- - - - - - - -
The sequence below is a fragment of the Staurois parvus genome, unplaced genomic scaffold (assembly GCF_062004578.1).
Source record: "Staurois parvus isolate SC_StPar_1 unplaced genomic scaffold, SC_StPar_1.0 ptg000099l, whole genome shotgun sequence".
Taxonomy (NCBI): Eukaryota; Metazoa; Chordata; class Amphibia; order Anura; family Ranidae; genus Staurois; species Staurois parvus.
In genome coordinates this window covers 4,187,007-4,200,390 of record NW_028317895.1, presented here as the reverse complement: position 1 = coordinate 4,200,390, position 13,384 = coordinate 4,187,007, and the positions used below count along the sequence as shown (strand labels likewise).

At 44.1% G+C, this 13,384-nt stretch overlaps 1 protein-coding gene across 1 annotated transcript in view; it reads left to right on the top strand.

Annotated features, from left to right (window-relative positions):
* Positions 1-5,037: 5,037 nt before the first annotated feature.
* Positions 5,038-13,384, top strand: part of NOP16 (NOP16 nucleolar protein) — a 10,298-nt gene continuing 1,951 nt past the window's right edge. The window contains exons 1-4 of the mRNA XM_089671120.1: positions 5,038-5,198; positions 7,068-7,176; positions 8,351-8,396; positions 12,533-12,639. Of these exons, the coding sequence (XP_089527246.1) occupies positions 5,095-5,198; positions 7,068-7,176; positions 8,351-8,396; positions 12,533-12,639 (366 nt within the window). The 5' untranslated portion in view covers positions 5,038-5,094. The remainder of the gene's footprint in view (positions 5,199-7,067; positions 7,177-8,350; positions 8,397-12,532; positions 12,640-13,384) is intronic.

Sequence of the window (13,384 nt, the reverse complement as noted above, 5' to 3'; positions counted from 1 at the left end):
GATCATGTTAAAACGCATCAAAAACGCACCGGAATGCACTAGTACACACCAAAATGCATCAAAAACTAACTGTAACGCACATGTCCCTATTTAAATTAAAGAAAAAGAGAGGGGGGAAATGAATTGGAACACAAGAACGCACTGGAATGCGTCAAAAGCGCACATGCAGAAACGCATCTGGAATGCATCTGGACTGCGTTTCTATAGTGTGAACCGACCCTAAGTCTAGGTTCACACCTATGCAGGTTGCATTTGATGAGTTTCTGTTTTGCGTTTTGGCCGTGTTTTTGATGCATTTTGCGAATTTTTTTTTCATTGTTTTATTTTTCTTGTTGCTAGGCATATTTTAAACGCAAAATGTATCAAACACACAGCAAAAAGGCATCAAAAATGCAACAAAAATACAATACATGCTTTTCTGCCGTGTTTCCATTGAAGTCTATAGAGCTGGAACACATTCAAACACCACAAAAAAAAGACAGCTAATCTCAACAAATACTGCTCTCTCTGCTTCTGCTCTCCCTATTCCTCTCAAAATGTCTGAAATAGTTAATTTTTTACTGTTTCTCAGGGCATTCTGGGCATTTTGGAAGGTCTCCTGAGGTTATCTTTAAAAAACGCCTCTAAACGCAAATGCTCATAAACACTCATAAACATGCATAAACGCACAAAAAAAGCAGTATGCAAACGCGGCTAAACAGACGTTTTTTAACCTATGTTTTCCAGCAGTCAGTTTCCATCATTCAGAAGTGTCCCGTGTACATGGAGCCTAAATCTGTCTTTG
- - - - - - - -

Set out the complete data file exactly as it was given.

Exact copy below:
The sequence below is a fragment of the Staurois parvus genome, unplaced genomic scaffold (assembly GCF_062004578.1).
Source record: "Staurois parvus isolate SC_StPar_1 unplaced genomic scaffold, SC_StPar_1.0 ptg000099l, whole genome shotgun sequence".
Taxonomy (NCBI): Eukaryota; Metazoa; Chordata; class Amphibia; order Anura; family Ranidae; genus Staurois; species Staurois parvus.
In genome coordinates this window covers 4,187,007-4,200,390 of record NW_028317895.1, presented here as the reverse complement: position 1 = coordinate 4,200,390, position 13,384 = coordinate 4,187,007, and the positions used below count along the sequence as shown (strand labels likewise).

At 44.1% G+C, this 13,384-nt stretch overlaps 1 protein-coding gene across 1 annotated transcript in view; it reads left to right on the top strand.

Annotated features, from left to right (window-relative positions):
* Positions 1-5,037: 5,037 nt before the first annotated feature.
* Positions 5,038-13,384, top strand: part of NOP16 (NOP16 nucleolar protein) — a 10,298-nt gene continuing 1,951 nt past the window's right edge. The window contains exons 1-4 of the mRNA XM_089671120.1: positions 5,038-5,198; positions 7,068-7,176; positions 8,351-8,396; positions 12,533-12,639. Of these exons, the coding sequence (XP_089527246.1) occupies positions 5,095-5,198; positions 7,068-7,176; positions 8,351-8,396; positions 12,533-12,639 (366 nt within the window). The 5' untranslated portion in view covers positions 5,038-5,094. The remainder of the gene's footprint in view (positions 5,199-7,067; positions 7,177-8,350; positions 8,397-12,532; positions 12,640-13,384) is intronic.

Sequence of the window (13,384 nt, the reverse complement as noted above, 5' to 3'; positions counted from 1 at the left end):
GATCATGTTAAAACGCATCAAAAACGCACCGGAATGCACTAGTACACACCAAAATGCATCAAAAACTAACTGTAACGCACATGTCCCTATTTAAATTAAAGAAAAAGAGAGGGGGGAAATGAATTGGAACACAAGAACGCACTGGAATGCGTCAAAAGCGCACATGCAGAAACGCATCTGGAATGCATCTGGACTGCGTTTCTATAGTGTGAACCGACCCTAAGTCTAGGTTCACACCTATGCAGGTTGCATTTGATGAGTTTCTGTTTTGCGTTTTGGCCGTGTTTTTGATGCATTTTGCGAATTTTTTTTTCATTGTTTTATTTTTCTTGTTGCTAGGCATATTTTAAACGCAAAATGTATCAAACACACAGCAAAAAGGCATCAAAAATGCAACAAAAATACAATACATGCTTTTCTGCCGTGTTTCCATTGAAGTCTATAGAGCTGGAACACATTCAAACACCACAAAAAAAAGACAGCTAATCTCAACAAATACTGCTCTCTCTGCTTCTGCTCTCCCTATTCCTCTCAAAATGTCTGAAATAGTTAATTTTTTACTGTTTCTCAGGGCATTCTGGGCATTTTGGAAGGTCTCCTGAGGTTATCTTTAAAAAACGCCTCTAAACGCAAATGCTCATAAACACTCATAAACATGCATAAACGCACAAAAAAAGCAGTATGCAAACGCGGCTAAACAGACGTTTTTTAACCTATGTTTTCCAGCAGTCAGTTTCCATCATTCAGAAGTGTCCCGTGTACATGGAGCCTAAATCTGTCTTTG